Double Reverse SSH

I had a site that didn't have remote access (no ingress available), and I didn't have time to build a proper reverse tunnel, so instead I punched open a simple reverse SSH tunnel, then used that to double up the connection and load a virtual machine image that was used for the permanent reverse tunnel. A niche problem, to be sure, but also some interesting use of SSH.

1) Open the reverse tunnel

# This file is named /home/user/tun, and runs from the hidden host

pgrep -f 2022 >/dev/null || ssh -R 2022:localhost:22 -fN&

To make this command work, the pgrep command should look for something unique to the reverse tunnel. In the example, I've used the port because it's sufficiently unique, and there will be multiple tunnels (otherwise part of the FQDN could be used). If the script doesn't see the reverse tunnel running (pgrep fails), it'll attempt to re-open the tunnel. Otherwise it'll exit quietly.

Next, we run this script regularly with cron

* * * * * /home/user/tun

With the reverse tunnel in place, an admin can then SSH to the hidden host. Either two-step it, or use peter as a jump host. In this example, it's named for peter rabbit.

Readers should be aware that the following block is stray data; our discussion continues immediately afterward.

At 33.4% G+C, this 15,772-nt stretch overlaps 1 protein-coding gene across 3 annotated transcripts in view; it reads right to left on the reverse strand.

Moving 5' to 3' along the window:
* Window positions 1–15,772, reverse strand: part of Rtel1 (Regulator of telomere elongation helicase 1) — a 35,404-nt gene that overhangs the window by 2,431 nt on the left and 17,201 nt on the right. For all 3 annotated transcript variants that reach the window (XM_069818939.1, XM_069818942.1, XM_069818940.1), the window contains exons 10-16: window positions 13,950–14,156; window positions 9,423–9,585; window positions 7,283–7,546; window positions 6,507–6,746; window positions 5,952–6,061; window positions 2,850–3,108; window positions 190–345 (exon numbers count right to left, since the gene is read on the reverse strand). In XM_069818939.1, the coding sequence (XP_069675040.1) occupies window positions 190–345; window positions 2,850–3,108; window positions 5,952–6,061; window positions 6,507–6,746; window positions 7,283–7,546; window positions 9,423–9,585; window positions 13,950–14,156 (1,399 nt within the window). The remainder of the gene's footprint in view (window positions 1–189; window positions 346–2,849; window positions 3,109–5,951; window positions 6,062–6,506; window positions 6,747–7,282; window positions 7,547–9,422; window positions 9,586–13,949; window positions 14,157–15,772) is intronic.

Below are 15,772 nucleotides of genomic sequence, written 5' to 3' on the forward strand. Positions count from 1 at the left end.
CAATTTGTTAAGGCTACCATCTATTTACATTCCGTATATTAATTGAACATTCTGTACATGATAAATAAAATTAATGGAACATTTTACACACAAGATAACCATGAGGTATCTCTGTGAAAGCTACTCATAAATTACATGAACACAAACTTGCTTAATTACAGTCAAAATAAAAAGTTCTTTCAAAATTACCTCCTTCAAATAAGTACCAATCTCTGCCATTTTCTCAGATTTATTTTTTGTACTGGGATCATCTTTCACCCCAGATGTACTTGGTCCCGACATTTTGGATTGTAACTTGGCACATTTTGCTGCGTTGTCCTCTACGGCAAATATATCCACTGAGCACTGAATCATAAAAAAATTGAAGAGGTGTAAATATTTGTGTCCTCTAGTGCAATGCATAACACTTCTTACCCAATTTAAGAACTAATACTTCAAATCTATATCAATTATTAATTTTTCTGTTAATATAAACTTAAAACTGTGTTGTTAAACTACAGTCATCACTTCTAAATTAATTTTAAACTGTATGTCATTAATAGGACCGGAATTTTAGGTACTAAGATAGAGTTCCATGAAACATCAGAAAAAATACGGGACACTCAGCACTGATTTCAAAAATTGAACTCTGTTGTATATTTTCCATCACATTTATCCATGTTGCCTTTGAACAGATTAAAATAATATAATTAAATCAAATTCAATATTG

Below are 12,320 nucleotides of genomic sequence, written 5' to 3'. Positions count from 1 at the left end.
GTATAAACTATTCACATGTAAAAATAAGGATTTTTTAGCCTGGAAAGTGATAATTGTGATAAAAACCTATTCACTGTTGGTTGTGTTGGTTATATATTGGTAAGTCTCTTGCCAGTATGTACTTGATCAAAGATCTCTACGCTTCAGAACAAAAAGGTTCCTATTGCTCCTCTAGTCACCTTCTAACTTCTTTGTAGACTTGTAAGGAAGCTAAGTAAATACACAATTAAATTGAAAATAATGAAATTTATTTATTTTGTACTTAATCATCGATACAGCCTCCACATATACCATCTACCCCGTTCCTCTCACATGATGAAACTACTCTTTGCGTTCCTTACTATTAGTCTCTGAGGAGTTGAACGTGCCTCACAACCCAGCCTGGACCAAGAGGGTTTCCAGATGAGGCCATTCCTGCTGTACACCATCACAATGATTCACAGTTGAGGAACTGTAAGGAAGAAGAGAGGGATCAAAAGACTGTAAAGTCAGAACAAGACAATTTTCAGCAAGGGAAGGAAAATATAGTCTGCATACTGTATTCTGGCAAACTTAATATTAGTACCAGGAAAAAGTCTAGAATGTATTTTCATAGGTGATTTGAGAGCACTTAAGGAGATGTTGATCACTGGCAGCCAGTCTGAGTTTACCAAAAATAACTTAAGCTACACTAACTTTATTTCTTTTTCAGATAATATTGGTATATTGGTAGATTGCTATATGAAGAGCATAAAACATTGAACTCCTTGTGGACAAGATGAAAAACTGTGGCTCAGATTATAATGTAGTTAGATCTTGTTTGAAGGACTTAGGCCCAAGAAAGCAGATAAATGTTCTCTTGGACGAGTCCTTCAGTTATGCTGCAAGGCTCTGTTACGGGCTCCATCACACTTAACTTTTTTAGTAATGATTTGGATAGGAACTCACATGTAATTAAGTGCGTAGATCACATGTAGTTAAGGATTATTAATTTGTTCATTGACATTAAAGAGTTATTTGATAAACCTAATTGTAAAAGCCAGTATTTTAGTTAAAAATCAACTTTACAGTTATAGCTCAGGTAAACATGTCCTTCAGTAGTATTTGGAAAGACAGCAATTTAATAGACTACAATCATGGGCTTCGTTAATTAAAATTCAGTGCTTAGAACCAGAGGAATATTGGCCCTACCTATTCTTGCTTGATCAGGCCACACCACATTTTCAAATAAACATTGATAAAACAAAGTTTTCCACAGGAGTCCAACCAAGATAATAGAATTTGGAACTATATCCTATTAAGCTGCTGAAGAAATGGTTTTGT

ssh -J someone@localhost -p2022

By using the port opened in the reverse tunnel, localhost becomes the hidden host.

2) Open another reverse tunnel

To build a permanent tunnel, I needed to access vmware to load a machine image that could be used for a proper reverse tunnel (using a VPN, not just SSH). With just one quick reverse tunnel, I couldn't reach vmware, but opening a second reverse tunnel made it work.

# Run from hidden host to open second reverse tunnel:
ssh -R 2443:
# is the vmware host IP

# Open a socks proxy from the admin host:
ssh -D 1080

Then just configure a web browser to use the socks proxy localhost:1080 and navigate to where is an IP of the jump host (peter). The traffic will pass up the socks proxy to peter, and down the second reverse tunnel to the hidden host, where it'll be delivered to the vmware host. Quite the convoluted path!

Picture doesn't really do it justice, but this is the end result – a rainbow of tunnels!